Saulsberry said the relationships may give Ole Miss a leg up but maintained that the school has relationships with coaches all over the country. Still, Dodson is impressed with what's going on in Oxford.
"I think he's going to be a change," Dodson said of Freeze. "Ole Miss is going to go back to what they used to be -- that's winning championships."
For a prospect looking for early playing time, Arkansas' depth chart leaps off the page.
"When I went there I was shocked. I didn't know that those (top) three backs were seniors," Dodson said. "All of them will be gone next year. The opportunity for playing is there."
As for Mississippi State, Dodson said he will visit Starkville on March 31 and has a good relationship with the Bulldogs' coaching staff.
"Mississippi State, there are good people down there," he said. "That's a good place to be."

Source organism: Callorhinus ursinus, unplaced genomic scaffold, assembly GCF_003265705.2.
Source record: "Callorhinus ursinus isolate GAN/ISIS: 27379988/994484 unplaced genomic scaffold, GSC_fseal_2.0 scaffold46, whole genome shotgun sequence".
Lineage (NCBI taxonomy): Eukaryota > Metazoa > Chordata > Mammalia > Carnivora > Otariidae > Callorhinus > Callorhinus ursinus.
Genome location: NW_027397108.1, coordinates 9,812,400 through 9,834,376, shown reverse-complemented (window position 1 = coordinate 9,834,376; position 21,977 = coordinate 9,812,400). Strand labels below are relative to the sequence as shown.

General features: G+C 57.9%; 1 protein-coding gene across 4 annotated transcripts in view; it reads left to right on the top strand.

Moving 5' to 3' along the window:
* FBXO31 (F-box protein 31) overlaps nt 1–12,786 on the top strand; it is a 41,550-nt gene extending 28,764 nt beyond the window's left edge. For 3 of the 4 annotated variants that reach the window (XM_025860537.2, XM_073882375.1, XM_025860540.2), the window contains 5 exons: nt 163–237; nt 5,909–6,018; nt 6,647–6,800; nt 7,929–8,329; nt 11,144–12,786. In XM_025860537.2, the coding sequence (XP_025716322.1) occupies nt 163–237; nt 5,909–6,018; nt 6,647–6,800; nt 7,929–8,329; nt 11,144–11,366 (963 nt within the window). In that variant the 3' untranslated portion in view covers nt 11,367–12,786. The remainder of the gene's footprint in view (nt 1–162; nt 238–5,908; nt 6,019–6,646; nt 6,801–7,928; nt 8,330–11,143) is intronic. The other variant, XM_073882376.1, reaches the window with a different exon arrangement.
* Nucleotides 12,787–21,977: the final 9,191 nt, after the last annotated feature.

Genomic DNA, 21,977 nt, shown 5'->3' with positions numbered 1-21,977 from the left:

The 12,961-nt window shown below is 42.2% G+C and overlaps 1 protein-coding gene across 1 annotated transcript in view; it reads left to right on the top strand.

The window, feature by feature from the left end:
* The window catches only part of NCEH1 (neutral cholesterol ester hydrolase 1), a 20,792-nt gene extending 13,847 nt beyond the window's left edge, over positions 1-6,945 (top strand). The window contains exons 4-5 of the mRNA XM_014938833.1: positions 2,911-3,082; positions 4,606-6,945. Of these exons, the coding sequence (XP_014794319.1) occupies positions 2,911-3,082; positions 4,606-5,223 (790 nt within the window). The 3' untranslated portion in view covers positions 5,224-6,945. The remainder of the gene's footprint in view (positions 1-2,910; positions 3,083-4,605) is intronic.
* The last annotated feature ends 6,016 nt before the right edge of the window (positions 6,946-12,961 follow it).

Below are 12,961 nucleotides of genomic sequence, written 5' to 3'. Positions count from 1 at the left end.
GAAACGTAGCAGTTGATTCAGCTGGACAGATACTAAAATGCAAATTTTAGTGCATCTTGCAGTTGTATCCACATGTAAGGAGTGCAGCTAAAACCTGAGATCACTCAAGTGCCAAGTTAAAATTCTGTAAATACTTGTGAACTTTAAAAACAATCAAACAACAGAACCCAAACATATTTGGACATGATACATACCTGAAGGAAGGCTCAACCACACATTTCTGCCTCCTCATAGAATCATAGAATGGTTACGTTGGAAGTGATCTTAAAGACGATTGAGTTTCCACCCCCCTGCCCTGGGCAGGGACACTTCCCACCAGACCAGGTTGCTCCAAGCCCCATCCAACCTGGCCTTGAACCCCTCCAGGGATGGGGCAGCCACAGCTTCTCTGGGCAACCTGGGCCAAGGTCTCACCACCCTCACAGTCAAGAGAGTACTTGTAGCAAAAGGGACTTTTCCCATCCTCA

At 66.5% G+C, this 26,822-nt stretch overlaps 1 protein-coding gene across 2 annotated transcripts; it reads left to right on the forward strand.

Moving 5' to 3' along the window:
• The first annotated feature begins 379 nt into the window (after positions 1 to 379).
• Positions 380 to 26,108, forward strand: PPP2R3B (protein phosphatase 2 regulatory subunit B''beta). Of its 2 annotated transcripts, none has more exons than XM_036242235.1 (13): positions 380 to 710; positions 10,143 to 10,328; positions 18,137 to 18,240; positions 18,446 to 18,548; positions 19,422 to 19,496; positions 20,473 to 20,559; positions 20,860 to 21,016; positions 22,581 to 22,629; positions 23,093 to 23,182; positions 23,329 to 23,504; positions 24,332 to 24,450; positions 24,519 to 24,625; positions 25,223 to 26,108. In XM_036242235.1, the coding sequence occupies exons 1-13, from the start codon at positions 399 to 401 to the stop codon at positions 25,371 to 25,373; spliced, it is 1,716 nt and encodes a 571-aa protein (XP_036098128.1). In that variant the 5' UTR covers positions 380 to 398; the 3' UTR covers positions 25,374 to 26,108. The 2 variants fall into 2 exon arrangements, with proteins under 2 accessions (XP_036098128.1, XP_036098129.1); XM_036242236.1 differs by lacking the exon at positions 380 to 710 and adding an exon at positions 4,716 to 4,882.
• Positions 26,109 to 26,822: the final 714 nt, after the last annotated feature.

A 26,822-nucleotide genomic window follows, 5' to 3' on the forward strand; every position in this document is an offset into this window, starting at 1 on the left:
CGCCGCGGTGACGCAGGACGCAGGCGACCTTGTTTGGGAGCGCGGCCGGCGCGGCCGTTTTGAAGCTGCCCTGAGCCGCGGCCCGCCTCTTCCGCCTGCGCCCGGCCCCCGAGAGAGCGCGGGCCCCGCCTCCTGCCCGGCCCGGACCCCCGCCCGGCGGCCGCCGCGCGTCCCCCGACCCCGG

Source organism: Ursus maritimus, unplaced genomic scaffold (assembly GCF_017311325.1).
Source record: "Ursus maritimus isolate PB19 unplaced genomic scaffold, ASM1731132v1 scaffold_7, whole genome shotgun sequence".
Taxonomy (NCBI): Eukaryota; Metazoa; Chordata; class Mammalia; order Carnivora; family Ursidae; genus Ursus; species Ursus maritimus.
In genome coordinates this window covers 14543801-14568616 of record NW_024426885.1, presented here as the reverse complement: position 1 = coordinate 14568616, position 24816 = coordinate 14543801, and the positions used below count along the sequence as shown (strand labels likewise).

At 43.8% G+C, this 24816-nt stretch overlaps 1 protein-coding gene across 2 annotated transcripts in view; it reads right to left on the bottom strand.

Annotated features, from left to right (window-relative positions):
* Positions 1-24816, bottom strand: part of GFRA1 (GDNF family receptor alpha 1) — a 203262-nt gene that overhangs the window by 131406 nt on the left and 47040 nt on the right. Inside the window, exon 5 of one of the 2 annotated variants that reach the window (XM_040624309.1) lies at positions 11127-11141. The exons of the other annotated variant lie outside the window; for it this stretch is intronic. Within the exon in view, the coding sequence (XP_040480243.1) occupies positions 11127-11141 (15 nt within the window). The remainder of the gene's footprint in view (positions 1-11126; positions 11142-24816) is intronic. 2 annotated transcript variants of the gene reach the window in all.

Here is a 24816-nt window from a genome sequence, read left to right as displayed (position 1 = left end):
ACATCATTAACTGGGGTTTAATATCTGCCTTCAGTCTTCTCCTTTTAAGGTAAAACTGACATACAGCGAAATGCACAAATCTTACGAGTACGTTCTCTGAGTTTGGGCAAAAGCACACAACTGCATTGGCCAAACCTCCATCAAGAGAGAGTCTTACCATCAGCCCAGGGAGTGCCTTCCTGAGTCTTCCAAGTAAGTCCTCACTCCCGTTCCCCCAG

That could also be the case in Nashville, as Vanderbilt has certainly made Dodson feel wanted.
"Vanderbilt is a good school," Dodson said. "(Coaches say) 'I'm the No. 1 running back on the board and come join the family."
Dodson's spring will be busy. He'll finish off his junior track season after setting the bar high as a sophomore, winning the 100 meters in Memphis. He'll also try to land some scholarships for his teammates.
Then, if he can get enough carries, which could be tough with blowout games regularly the norm for East High School, there is something else he'd like to accomplish.
"I do have a goal," Dodson said with his trademark sly grin. "The goal is to break the (rushing) record because I don't want anybody wearing '7' anymore at my high school."
A record, a retired number and a state championship. Dodson knows he's good, but he thinks he can be even better.